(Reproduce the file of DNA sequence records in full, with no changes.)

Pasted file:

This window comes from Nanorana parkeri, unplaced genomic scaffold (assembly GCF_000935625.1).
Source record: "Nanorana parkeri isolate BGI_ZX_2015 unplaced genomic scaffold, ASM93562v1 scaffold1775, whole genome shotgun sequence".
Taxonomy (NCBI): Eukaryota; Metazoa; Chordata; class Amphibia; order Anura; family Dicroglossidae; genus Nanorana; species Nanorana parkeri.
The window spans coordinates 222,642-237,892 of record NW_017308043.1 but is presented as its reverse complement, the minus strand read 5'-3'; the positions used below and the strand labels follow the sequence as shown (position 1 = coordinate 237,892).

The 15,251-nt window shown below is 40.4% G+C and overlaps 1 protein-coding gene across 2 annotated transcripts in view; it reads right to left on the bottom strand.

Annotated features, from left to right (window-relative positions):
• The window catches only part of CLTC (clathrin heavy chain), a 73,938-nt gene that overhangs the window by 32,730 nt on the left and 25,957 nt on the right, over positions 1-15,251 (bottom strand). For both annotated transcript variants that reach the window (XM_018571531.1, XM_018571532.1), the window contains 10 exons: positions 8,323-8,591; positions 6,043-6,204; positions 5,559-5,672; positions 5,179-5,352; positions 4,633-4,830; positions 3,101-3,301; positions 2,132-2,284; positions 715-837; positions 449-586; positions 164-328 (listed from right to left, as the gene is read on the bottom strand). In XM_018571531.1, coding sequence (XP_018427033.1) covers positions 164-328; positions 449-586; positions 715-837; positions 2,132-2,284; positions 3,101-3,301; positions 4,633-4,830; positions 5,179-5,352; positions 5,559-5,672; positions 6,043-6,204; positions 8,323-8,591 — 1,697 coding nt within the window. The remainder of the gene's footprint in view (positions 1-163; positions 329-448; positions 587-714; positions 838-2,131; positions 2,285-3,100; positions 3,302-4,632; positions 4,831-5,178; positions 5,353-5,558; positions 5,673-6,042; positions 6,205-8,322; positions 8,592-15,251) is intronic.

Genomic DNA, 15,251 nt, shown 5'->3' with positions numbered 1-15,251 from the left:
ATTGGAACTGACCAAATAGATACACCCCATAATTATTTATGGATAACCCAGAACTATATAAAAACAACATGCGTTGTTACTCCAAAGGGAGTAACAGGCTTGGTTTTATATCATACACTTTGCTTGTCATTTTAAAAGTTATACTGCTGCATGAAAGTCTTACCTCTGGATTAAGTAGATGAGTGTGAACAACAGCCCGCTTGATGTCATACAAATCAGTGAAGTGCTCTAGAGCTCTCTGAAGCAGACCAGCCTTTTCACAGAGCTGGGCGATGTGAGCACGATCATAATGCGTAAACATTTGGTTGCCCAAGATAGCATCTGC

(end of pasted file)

This window comes from Nanorana parkeri, unplaced genomic scaffold (assembly GCF_000935625.1).
Source record: "Nanorana parkeri isolate BGI_ZX_2015 unplaced genomic scaffold, ASM93562v1 scaffold1775, whole genome shotgun sequence".
Taxonomy (NCBI): Eukaryota; Metazoa; Chordata; class Amphibia; order Anura; family Dicroglossidae; genus Nanorana; species Nanorana parkeri.
The window spans coordinates 222,642-237,892 of record NW_017308043.1 but is presented as its reverse complement, the minus strand read 5'-3'; the positions used below and the strand labels follow the sequence as shown (position 1 = coordinate 237,892).

The 15,251-nt window shown below is 40.4% G+C and overlaps 1 protein-coding gene across 2 annotated transcripts in view; it reads right to left on the bottom strand.

Annotated features, from left to right (window-relative positions):
• The window catches only part of CLTC (clathrin heavy chain), a 73,938-nt gene that overhangs the window by 32,730 nt on the left and 25,957 nt on the right, over positions 1-15,251 (bottom strand). For both annotated transcript variants that reach the window (XM_018571531.1, XM_018571532.1), the window contains 10 exons: positions 8,323-8,591; positions 6,043-6,204; positions 5,559-5,672; positions 5,179-5,352; positions 4,633-4,830; positions 3,101-3,301; positions 2,132-2,284; positions 715-837; positions 449-586; positions 164-328 (listed from right to left, as the gene is read on the bottom strand). In XM_018571531.1, coding sequence (XP_018427033.1) covers positions 164-328; positions 449-586; positions 715-837; positions 2,132-2,284; positions 3,101-3,301; positions 4,633-4,830; positions 5,179-5,352; positions 5,559-5,672; positions 6,043-6,204; positions 8,323-8,591 — 1,697 coding nt within the window. The remainder of the gene's footprint in view (positions 1-163; positions 329-448; positions 587-714; positions 838-2,131; positions 2,285-3,100; positions 3,302-4,632; positions 4,831-5,178; positions 5,353-5,558; positions 5,673-6,042; positions 6,205-8,322; positions 8,592-15,251) is intronic.

Genomic DNA, 15,251 nt, shown 5'->3' with positions numbered 1-15,251 from the left:
ATTGGAACTGACCAAATAGATACACCCCATAATTATTTATGGATAACCCAGAACTATATAAAAACAACATGCGTTGTTACTCCAAAGGGAGTAACAGGCTTGGTTTTATATCATACACTTTGCTTGTCATTTTAAAAGTTATACTGCTGCATGAAAGTCTTACCTCTGGATTAAGTAGATGAGTGTGAACAACAGCCCGCTTGATGTCATACAAATCAGTGAAGTGCTCTAGAGCTCTCTGAAGCAGACCAGCCTTTTCACAGAGCTGGGCGATGTGAGCACGATCATAATGCGTAAACATTTGGTTGCCCAAGATAGCATCTGC